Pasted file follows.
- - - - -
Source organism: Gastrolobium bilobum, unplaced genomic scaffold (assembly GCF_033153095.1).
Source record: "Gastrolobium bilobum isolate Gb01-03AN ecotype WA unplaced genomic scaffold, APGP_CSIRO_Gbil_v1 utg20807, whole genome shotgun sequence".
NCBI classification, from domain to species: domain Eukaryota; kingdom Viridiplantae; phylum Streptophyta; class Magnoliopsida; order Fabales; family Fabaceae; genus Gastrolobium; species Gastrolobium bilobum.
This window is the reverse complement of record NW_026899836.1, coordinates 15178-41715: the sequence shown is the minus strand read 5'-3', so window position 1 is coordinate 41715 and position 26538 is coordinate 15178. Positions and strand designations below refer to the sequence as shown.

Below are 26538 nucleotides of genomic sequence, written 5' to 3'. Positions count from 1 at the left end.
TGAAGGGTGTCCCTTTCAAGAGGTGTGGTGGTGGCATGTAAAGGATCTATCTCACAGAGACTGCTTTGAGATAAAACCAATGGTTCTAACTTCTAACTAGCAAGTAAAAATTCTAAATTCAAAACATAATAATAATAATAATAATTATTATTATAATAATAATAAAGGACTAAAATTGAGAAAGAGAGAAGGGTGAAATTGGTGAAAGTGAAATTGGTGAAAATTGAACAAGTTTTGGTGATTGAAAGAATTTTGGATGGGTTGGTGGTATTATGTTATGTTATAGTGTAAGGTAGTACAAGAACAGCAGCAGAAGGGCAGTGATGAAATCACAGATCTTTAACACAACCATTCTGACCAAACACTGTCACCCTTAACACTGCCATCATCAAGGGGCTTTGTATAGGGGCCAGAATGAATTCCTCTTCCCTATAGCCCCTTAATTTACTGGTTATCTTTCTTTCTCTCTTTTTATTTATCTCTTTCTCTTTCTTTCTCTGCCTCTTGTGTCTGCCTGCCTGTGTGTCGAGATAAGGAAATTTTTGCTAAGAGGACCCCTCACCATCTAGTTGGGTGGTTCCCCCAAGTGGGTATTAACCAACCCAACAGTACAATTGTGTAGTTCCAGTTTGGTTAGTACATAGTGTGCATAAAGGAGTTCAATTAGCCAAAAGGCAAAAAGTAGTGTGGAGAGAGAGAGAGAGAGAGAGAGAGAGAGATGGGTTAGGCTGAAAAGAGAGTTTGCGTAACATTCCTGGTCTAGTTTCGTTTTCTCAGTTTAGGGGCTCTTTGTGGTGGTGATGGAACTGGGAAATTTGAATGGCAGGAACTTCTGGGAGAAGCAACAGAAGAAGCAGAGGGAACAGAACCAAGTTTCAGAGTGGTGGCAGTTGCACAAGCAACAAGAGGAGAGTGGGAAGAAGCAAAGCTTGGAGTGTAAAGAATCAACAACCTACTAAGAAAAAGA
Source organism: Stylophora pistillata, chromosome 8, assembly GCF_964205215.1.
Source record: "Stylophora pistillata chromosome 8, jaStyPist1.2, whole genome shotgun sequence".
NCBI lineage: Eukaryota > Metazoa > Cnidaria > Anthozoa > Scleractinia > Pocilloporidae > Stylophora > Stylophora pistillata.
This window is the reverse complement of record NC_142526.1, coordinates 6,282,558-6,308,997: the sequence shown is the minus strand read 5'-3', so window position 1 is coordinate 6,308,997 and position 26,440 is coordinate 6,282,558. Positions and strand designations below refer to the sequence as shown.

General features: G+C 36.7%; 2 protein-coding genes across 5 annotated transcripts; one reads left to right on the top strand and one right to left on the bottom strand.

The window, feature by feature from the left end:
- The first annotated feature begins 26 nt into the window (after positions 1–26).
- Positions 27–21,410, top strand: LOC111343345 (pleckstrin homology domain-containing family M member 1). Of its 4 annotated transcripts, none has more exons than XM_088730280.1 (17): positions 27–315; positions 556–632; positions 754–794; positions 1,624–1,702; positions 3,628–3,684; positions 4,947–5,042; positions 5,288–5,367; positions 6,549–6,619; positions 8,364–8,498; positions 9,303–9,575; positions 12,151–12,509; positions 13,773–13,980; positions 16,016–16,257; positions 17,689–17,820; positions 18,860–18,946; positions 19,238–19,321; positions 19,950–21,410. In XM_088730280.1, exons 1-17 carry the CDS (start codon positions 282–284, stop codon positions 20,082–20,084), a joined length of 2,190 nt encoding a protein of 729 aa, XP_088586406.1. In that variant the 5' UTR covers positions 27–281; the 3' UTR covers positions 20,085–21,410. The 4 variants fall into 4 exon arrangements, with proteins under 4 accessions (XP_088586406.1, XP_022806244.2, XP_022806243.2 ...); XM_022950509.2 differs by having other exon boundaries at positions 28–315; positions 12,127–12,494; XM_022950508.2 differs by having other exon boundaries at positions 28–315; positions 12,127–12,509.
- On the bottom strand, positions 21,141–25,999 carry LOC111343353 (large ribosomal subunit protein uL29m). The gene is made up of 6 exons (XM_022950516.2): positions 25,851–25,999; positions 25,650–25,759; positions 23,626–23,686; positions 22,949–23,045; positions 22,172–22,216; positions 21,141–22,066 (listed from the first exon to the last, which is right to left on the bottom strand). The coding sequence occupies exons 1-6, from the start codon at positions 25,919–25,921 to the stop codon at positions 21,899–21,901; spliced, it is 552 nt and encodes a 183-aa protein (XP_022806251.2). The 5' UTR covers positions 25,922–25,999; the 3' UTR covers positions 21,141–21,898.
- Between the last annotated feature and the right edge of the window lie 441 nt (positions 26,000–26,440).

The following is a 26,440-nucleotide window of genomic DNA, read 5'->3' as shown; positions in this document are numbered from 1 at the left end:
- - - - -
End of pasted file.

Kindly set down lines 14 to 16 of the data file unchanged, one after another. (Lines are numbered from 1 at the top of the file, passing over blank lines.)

- Positions 27–21,410, top strand: LOC111343345 (pleckstrin homology domain-containing family M member 1). Of its 4 annotated transcripts, none has more exons than XM_088730280.1 (17): positions 27–315; positions 556–632; positions 754–794; positions 1,624–1,702; positions 3,628–3,684; positions 4,947–5,042; positions 5,288–5,367; positions 6,549–6,619; positions 8,364–8,498; positions 9,303–9,575; positions 12,151–12,509; positions 13,773–13,980; positions 16,016–16,257; positions 17,689–17,820; positions 18,860–18,946; positions 19,238–19,321; positions 19,950–21,410. In XM_088730280.1, exons 1-17 carry the CDS (start codon positions 282–284, stop codon positions 20,082–20,084), a joined length of 2,190 nt encoding a protein of 729 aa, XP_088586406.1. In that variant the 5' UTR covers positions 27–281; the 3' UTR covers positions 20,085–21,410. The 4 variants fall into 4 exon arrangements, with proteins under 4 accessions (XP_088586406.1, XP_022806244.2, XP_022806243.2 ...); XM_022950509.2 differs by having other exon boundaries at positions 28–315; positions 12,127–12,494; XM_022950508.2 differs by having other exon boundaries at positions 28–315; positions 12,127–12,509.
- On the bottom strand, positions 21,141–25,999 carry LOC111343353 (large ribosomal subunit protein uL29m). The gene is made up of 6 exons (XM_022950516.2): positions 25,851–25,999; positions 25,650–25,759; positions 23,626–23,686; positions 22,949–23,045; positions 22,172–22,216; positions 21,141–22,066 (listed from the first exon to the last, which is right to left on the bottom strand). The coding sequence occupies exons 1-6, from the start codon at positions 25,919–25,921 to the stop codon at positions 21,899–21,901; spliced, it is 552 nt and encodes a 183-aa protein (XP_022806251.2). The 5' UTR covers positions 25,922–25,999; the 3' UTR covers positions 21,141–21,898.
- Between the last annotated feature and the right edge of the window lie 441 nt (positions 26,000–26,440).